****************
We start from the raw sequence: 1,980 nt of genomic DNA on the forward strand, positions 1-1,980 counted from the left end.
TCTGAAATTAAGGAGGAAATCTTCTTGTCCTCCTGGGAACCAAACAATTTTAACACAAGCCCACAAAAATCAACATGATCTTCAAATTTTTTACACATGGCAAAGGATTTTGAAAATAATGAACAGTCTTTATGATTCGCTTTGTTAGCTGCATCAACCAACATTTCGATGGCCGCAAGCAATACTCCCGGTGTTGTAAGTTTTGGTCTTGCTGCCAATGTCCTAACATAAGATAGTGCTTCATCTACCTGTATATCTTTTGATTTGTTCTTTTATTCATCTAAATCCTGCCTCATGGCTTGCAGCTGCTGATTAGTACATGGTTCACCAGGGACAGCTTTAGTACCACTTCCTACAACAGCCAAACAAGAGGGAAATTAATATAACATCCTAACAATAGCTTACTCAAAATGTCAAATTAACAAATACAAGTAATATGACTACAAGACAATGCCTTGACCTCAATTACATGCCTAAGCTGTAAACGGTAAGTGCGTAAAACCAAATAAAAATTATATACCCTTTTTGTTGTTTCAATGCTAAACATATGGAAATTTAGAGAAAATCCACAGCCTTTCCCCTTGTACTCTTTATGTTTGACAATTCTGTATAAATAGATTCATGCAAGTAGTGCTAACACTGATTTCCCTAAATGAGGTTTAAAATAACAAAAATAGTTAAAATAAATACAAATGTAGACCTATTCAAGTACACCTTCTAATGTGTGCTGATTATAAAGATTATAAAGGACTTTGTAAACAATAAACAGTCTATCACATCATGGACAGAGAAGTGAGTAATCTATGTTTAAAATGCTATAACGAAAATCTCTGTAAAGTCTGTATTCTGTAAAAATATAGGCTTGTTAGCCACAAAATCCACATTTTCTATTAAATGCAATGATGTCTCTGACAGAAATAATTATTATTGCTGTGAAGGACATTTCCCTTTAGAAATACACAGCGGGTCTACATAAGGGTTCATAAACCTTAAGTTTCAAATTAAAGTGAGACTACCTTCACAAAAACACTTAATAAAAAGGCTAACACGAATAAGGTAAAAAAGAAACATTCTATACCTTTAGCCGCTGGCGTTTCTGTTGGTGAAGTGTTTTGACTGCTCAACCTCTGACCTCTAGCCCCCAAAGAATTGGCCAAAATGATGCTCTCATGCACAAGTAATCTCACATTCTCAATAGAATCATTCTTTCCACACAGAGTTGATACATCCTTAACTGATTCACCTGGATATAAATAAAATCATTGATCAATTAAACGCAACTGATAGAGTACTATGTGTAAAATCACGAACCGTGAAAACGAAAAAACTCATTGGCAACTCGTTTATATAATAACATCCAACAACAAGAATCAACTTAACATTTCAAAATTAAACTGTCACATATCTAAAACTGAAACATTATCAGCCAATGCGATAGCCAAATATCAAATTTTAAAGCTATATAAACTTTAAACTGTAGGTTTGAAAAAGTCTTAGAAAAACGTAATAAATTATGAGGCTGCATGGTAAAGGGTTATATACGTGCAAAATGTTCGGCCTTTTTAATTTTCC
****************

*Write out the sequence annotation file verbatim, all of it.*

We start from the raw sequence: 1,980 nt of genomic DNA on the forward strand, positions 1-1,980 counted from the left end.
TCTGAAATTAAGGAGGAAATCTTCTTGTCCTCCTGGGAACCAAACAATTTTAACACAAGCCCACAAAAATCAACATGATCTTCAAATTTTTTACACATGGCAAAGGATTTTGAAAATAATGAACAGTCTTTATGATTCGCTTTGTTAGCTGCATCAACCAACATTTCGATGGCCGCAAGCAATACTCCCGGTGTTGTAAGTTTTGGTCTTGCTGCCAATGTCCTAACATAAGATAGTGCTTCATCTACCTGTATATCTTTTGATTTGTTCTTTTATTCATCTAAATCCTGCCTCATGGCTTGCAGCTGCTGATTAGTACATGGTTCACCAGGGACAGCTTTAGTACCACTTCCTACAACAGCCAAACAAGAGGGAAATTAATATAACATCCTAACAATAGCTTACTCAAAATGTCAAATTAACAAATACAAGTAATATGACTACAAGACAATGCCTTGACCTCAATTACATGCCTAAGCTGTAAACGGTAAGTGCGTAAAACCAAATAAAAATTATATACCCTTTTTGTTGTTTCAATGCTAAACATATGGAAATTTAGAGAAAATCCACAGCCTTTCCCCTTGTACTCTTTATGTTTGACAATTCTGTATAAATAGATTCATGCAAGTAGTGCTAACACTGATTTCCCTAAATGAGGTTTAAAATAACAAAAATAGTTAAAATAAATACAAATGTAGACCTATTCAAGTACACCTTCTAATGTGTGCTGATTATAAAGATTATAAAGGACTTTGTAAACAATAAACAGTCTATCACATCATGGACAGAGAAGTGAGTAATCTATGTTTAAAATGCTATAACGAAAATCTCTGTAAAGTCTGTATTCTGTAAAAATATAGGCTTGTTAGCCACAAAATCCACATTTTCTATTAAATGCAATGATGTCTCTGACAGAAATAATTATTATTGCTGTGAAGGACATTTCCCTTTAGAAATACACAGCGGGTCTACATAAGGGTTCATAAACCTTAAGTTTCAAATTAAAGTGAGACTACCTTCACAAAAACACTTAATAAAAAGGCTAACACGAATAAGGTAAAAAAGAAACATTCTATACCTTTAGCCGCTGGCGTTTCTGTTGGTGAAGTGTTTTGACTGCTCAACCTCTGACCTCTAGCCCCCAAAGAATTGGCCAAAATGATGCTCTCATGCACAAGTAATCTCACATTCTCAATAGAATCATTCTTTCCACACAGAGTTGATACATCCTTAACTGATTCACCTGGATATAAATAAAATCATTGATCAATTAAACGCAACTGATAGAGTACTATGTGTAAAATCACGAACCGTGAAAACGAAAAAACTCATTGGCAACTCGTTTATATAATAACATCCAACAACAAGAATCAACTTAACATTTCAAAATTAAACTGTCACATATCTAAAACTGAAACATTATCAGCCAATGCGATAGCCAAATATCAAATTTTAAAGCTATATAAACTTTAAACTGTAGGTTTGAAAAAGTCTTAGAAAAACGTAATAAATTATGAGGCTGCATGGTAAAGGGTTATATACGTGCAAAATGTTCGGCCTTTTTAATTTTCC